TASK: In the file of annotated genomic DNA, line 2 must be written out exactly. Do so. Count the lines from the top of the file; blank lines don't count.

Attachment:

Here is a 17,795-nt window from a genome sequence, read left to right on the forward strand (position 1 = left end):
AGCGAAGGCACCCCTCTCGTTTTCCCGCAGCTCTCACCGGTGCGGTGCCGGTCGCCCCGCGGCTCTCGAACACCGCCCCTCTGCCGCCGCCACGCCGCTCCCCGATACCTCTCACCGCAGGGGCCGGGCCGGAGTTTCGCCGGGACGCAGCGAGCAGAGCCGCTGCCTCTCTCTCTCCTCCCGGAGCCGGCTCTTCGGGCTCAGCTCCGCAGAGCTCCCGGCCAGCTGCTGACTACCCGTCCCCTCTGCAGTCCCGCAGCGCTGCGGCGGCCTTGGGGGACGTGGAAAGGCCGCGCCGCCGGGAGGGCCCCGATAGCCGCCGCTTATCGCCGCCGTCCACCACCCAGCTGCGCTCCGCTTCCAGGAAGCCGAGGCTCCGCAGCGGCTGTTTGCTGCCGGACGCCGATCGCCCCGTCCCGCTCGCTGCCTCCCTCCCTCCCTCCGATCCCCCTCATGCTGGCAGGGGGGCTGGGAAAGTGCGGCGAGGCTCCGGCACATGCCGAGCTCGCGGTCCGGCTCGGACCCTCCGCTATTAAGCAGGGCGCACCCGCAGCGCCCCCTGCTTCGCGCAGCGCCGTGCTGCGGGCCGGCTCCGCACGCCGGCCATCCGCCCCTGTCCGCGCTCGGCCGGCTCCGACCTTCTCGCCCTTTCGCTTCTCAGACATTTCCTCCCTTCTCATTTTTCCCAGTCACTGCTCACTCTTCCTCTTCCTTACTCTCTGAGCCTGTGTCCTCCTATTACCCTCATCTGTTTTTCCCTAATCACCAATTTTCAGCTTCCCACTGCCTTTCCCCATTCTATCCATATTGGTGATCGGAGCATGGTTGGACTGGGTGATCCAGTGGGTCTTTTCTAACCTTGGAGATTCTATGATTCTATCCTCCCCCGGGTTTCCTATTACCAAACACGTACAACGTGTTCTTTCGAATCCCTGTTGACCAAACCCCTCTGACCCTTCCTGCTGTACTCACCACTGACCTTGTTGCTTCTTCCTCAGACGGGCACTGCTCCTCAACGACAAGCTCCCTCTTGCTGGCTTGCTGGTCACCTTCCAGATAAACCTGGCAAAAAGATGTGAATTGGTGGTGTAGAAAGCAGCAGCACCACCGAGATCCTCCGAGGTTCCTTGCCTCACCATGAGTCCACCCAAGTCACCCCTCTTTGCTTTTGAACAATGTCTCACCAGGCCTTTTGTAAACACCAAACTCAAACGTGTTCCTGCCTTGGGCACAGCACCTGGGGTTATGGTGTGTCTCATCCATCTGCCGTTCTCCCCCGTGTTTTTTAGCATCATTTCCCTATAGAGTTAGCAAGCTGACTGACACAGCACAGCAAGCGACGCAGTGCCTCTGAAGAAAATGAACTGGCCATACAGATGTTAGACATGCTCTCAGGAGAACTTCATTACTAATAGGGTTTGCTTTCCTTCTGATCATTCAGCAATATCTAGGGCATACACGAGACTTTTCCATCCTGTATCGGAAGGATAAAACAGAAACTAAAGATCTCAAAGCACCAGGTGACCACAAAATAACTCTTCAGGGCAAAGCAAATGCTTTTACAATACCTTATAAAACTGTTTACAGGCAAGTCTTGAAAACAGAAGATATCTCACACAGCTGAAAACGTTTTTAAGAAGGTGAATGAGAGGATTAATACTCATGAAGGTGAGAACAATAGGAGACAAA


AGCGAAGGCACCCCTCTCGTTTTCCCGCAGCTCTCACCGGTGCGGTGCCGGTCGCCCCGCGGCTCTCGAACACCGCCCCTCTGCCGCCGCCACGCCGCTCCCCGATACCTCTCACCGCAGGGGCCGGGCCGGAGTTTCGCCGGGACGCAGCGAGCAGAGCCGCTGCCTCTCTCTCTCCTCCCGGAGCCGGCTCTTCGGGCTCAGCTCCGCAGAGCTCCCGGCCAGCTGCTGACTACCCGTCCCCTCTGCAGTCCCGCAGCGCTGCGGCGGCCTTGGGGGACGTGGAAAGGCCGCGCCGCCGGGAGGGCCCCGATAGCCGCCGCTTATCGCCGCCGTCCACCACCCAGCTGCGCTCCGCTTCCAGGAAGCCGAGGCTCCGCAGCGGCTGTTTGCTGCCGGACGCCGATCGCCCCGTCCCGCTCGCTGCCTCCCTCCCTCCCTCCGATCCCCCTCATGCTGGCAGGGGGGCTGGGAAAGTGCGGCGAGGCTCCGGCACATGCCGAGCTCGCGGTCCGGCTCGGACCCTCCGCTATTAAGCAGGGCGCACCCGCAGCGCCCCCTGCTTCGCGCAGCGCCGTGCTGCGGGCCGGCTCCGCACGCCGGCCATCCGCCCCTGTCCGCGCTCGGCCGGCTCCGACCTTCTCGCCCTTTCGCTTCTCAGACATTTCCTCCCTTCTCATTTTTCCCAGTCACTGCTCACTCTTCCTCTTCCTTACTCTCTGAGCCTGTGTCCTCCTATTACCCTCATCTGTTTTTCCCTAATCACCAATTTTCAGCTTCCCACTGCCTTTCCCCATTCTATCCATATTGGTGATCGGAGCATGGTTGGACTGGGTGATCCAGTGGGTCTTTTCTAACCTTGGAGATTCTATGATTCTATCCTCCCCCGGGTTTCCTATTACCAAACACGTACAACGTGTTCTTTCGAATCCCTGTTGACCAAACCCCTCTGACCCTTCCTGCTGTACTCACCACTGACCTTGTTGCTTCTTCCTCAGACGGGCACTGCTCCTCAACGACAAGCTCCCTCTTGCTGGCTTGCTGGTCACCTTCCAGATAAACCTGGCAAAAAGATGTGAATTGGTGGTGTAGAAAGCAGCAGCACCACCGAGATCCTCCGAGGTTCCTTGCCTCACCATGAGTCCACCCAAGTCACCCCTCTTTGCTTTTGAACAATGTCTCACCAGGCCTTTTGTAAACACCAAACTCAAACGTGTTCCTGCCTTGGGCACAGCACCTGGGGTTATGGTGTGTCTCATCCATCTGCCGTTCTCCCCCGTGTTTTTTAGCATCATTTCCCTATAGAGTTAGCAAGCTGACTGACACAGCACAGCAAGCGACGCAGTGCCTCTGAAGAAAATGAACTGGCCATACAGATGTTAGACATGCTCTCAGGAGAACTTCATTACTAATAGGGTTTGCTTTCCTTCTGATCATTCAGCAATATCTAGGGCATACACGAGACTTTTCCATCCTGTATCGGAAGGATAAAACAGAAACTAAAGATCTCAAAGCACCAGGTGACCACAAAATAACTCTTCAGGGCAAAGCAAATGCTTTTACAATACCTTATAAAACTGTTTACAGGCAAGTCTTGAAAACAGAAGATATCTCACACAGCTGAAAACGTTTTTAAGAAGGTGAATGAGAGGATTAATACTCATGAAGGTGAGAACAATAGGAGACAAA